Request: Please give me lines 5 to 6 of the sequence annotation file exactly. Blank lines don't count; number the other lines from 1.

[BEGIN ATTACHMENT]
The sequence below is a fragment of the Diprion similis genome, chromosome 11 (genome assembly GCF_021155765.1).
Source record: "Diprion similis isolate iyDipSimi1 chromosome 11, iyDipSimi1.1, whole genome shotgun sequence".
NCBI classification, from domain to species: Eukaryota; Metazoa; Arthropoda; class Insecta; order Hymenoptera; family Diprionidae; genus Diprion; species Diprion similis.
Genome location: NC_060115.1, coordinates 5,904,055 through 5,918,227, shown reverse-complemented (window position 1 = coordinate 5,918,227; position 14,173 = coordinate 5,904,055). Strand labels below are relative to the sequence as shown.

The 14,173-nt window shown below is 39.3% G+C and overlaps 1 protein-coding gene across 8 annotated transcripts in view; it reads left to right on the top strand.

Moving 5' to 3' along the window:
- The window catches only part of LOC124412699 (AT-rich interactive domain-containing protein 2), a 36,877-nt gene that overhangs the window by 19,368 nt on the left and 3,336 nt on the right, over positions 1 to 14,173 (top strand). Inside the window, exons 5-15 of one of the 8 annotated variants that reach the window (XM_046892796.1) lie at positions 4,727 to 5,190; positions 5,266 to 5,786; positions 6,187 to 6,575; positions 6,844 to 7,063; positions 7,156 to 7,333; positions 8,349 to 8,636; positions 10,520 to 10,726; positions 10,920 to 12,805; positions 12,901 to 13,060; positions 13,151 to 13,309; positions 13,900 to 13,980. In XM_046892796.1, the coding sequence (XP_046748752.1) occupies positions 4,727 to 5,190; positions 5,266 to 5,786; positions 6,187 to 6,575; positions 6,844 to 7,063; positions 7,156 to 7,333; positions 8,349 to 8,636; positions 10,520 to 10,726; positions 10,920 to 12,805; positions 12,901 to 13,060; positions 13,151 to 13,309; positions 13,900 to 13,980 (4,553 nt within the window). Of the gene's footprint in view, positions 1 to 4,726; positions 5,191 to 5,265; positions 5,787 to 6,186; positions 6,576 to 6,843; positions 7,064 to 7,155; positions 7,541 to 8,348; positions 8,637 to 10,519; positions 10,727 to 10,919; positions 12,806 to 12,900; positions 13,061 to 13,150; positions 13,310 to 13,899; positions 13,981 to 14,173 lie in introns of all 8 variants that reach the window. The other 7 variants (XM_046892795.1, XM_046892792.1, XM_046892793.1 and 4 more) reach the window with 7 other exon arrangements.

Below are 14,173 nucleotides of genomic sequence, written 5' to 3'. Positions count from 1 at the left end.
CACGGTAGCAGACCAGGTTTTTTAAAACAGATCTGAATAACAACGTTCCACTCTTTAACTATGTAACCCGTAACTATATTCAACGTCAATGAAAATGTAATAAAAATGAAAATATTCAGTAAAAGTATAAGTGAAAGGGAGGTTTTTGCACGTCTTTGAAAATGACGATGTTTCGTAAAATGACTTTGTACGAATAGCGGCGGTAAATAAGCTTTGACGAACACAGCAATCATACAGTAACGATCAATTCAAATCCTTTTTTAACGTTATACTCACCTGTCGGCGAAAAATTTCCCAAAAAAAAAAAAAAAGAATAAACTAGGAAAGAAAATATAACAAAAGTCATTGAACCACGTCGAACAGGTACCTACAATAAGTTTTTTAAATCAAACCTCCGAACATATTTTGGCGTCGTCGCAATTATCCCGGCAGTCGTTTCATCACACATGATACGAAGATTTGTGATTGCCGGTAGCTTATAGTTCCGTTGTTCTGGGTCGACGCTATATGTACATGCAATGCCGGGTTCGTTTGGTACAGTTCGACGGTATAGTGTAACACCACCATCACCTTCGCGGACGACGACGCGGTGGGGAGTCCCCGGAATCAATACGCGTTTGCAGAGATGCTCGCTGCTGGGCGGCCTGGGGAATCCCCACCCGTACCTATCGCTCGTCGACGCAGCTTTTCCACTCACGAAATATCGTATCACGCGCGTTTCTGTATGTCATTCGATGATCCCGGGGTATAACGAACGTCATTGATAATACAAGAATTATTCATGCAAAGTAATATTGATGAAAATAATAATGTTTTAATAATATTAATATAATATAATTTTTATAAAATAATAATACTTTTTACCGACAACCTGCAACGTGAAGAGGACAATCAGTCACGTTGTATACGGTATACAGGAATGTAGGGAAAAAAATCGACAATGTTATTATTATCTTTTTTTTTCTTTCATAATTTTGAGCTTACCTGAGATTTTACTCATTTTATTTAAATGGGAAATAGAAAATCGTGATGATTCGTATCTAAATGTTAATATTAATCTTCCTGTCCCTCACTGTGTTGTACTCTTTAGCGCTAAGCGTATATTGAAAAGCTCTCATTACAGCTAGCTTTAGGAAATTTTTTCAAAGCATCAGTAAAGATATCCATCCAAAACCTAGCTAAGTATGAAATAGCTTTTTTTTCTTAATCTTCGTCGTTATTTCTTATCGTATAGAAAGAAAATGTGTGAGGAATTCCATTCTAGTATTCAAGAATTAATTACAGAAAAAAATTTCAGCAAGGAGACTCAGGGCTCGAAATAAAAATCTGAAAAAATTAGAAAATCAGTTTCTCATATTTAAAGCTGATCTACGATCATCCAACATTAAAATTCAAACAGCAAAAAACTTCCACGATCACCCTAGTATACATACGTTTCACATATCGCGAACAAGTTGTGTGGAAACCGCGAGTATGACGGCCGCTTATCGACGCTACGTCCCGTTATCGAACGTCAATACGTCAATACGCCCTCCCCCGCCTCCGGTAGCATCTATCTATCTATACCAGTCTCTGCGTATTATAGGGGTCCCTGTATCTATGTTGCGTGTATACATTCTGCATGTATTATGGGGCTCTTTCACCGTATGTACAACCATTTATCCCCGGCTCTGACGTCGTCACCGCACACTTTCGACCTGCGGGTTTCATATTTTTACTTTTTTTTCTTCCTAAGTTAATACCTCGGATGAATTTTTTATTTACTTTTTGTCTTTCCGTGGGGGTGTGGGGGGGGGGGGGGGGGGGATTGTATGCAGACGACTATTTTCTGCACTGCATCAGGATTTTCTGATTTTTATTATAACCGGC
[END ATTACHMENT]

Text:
The 14,173-nt window shown below is 39.3% G+C and overlaps 1 protein-coding gene across 8 annotated transcripts in view; it reads left to right on the top strand.

Moving 5' to 3' along the window: